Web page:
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National Audit Office report: Planting Trees in England

Planting Trees in England

This report evaluates whether Defra’s management of new tree-planting schemes is likely to achieve value for money.

Background to the report

Trees can provide a range of environmental and social benefits, and the government has committed to increasing tree-planting rates across the UK. In May 2021, the Department for Environment, Food & Rural Affairs (Defra) published its England Trees Action Plan 2021 to 2024. This sets out the actions government will take this Parliament, in partnership with the private sector, the third sector and communities, to set England on course to at least treble woodland planting rates by March 2025.

To achieve the government’s tree-planting target, Defra has established the Nature for Climate Fund Tree Programme (the Programme). The Programme aims to fund the planting of trees to enable government to be on the trajectory required to achieve the target of 7,500 hectares a year by 2025 while also achieving additional environmental objectives such as improving biodiversity and air quality. It has three tree-planting projects, each of which comprises a range of different grant schemes and funds, and three ‘enabling’ projects, covering communications, increasing the supply of tree seeds and saplings, and promotion and engagement.

 

Scope of the report

This report evaluates whether Defra’s management of the Programme is likely to achieve value for money. Our study examines:

  • how Defra has implemented the Programme (Part One);
  • how likely Defra is to achieve the aims of the Programme by March 2025 (Part Two); and
  • the risks that Defra needs to manage to ensure the Programme achieves and maintains a longer-term increase in woodland coverage from 2025 to 2050 (Part Three).

 

Report conclusions

Defra has worked quickly under challenging circumstances to launch seven new grant schemes and partnerships in time for the 2021-22 planting season. However, moving at such pace has left gaps in the Programme. For example, its monitoring and evaluation framework will not be in place until after the end of the first planting season, which means it will not be fully sighted on performance against wider environmental benefits, including biodiversity, and limits the lessons it can draw from the Programme’s early stages. There are now several significant challenges that it will need to address if it is to achieve its ambitious target, including increasing and sustaining landowner interest, ensuring there are sufficient skills on the ground to support tree-planting, and expanding the supply of saplings. It also needs to secure the active support of other parts of government to plant trees on their land and incorporate tree-planting in, for example, planning rules and infrastructure projects.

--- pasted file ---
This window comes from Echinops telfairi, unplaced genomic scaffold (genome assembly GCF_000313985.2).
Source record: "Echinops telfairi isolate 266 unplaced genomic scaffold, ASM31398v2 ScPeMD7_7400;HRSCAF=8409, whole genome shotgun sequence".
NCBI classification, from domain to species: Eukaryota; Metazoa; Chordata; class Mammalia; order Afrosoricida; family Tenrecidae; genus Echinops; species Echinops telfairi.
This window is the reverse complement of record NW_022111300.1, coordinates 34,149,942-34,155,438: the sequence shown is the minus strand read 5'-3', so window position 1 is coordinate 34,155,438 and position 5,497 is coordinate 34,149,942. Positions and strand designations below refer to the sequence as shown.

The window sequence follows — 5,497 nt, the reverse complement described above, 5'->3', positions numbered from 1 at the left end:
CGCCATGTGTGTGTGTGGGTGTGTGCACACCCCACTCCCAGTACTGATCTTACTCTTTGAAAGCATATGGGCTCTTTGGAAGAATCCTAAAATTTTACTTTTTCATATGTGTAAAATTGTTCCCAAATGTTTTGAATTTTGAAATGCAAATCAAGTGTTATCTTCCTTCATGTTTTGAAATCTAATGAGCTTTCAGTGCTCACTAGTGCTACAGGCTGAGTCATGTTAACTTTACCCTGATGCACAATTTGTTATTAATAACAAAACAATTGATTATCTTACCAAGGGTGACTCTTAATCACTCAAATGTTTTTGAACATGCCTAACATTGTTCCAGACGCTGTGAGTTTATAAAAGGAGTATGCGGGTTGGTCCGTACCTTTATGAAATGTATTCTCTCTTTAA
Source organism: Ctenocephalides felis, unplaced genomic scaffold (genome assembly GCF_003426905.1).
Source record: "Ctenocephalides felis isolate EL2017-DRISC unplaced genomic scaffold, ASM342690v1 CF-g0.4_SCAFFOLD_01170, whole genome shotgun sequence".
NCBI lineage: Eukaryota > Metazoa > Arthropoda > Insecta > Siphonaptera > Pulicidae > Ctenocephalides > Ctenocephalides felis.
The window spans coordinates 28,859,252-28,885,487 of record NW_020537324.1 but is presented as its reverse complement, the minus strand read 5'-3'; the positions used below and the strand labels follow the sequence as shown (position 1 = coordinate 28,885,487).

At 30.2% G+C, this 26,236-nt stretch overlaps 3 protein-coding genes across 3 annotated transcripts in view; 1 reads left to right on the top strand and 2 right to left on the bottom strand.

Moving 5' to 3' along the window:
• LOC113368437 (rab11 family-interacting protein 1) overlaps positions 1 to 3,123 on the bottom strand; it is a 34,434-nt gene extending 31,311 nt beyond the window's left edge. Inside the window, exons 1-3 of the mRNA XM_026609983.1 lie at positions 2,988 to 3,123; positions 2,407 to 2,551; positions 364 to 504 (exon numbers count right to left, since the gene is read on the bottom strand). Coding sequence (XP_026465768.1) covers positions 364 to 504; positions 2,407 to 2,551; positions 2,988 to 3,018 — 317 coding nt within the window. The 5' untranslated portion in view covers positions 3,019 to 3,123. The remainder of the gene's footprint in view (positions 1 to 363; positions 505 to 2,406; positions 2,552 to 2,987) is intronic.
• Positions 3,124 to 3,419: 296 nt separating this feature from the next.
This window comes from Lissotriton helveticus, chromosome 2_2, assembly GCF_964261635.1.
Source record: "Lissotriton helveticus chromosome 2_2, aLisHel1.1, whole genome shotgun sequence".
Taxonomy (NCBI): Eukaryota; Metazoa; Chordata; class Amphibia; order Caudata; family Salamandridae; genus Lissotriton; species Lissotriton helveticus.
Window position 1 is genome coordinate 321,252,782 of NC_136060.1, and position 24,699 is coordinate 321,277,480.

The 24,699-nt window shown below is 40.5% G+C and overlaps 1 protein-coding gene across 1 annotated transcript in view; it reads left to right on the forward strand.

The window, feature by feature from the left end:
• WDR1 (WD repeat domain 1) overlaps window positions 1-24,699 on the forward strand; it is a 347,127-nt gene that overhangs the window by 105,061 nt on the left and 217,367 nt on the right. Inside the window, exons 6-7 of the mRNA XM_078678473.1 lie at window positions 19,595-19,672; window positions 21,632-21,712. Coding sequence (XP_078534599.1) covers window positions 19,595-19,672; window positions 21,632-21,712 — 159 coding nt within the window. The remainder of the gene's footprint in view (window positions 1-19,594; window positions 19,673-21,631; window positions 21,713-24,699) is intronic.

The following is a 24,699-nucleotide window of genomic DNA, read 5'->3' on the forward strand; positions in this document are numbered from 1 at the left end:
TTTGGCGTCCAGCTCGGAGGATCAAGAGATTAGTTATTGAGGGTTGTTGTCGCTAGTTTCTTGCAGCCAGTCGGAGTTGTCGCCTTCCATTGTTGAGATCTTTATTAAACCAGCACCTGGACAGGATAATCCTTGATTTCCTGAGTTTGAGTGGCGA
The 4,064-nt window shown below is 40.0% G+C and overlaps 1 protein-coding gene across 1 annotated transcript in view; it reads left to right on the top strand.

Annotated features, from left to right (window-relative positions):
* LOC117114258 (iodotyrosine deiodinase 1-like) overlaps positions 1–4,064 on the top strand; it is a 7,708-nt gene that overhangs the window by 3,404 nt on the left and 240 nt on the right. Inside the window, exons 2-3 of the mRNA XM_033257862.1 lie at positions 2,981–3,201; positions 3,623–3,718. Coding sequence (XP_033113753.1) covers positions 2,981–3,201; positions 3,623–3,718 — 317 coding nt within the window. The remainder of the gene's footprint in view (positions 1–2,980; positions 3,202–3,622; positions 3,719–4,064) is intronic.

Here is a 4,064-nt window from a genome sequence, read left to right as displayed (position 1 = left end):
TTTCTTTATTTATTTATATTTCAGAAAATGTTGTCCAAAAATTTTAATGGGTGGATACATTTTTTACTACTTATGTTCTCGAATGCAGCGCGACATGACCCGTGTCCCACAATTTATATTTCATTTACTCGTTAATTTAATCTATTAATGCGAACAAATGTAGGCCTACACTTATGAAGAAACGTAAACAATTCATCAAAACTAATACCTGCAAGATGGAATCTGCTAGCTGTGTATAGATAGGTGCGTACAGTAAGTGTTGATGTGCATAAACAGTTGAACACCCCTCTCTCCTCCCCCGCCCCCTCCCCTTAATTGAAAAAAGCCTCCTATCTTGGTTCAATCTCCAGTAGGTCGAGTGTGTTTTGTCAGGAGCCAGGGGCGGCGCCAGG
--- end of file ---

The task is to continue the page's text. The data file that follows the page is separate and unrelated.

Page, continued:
Despite Defra’s efforts, new tree-planting in 2021-22 looks set to be well short of what it set out to achieve. This makes its 2025 target and a continued increase beyond 2025 to the levels required for the government’s net zero strategy look all the more challenging. Defra’s Future Forestry Project, launched in October 2021, will explore the longer-term challenges and a range of fundamental policy changes, but Defra is not yet doing enough to establish where the foundations for longer-term delivery – nursery capacity, the sector workforce, private investment and public engagement – need to be by 2025 to set up a sustainable increase in tree-planting. Without managing the Programme more firmly in the context of the long-term picture, Defra is unlikely to achieve value for money.

 

Publication details:

ISBN: 9781786044174 [Buy a hard copy of this report]

HC: 1140

Published date: March 4, 2022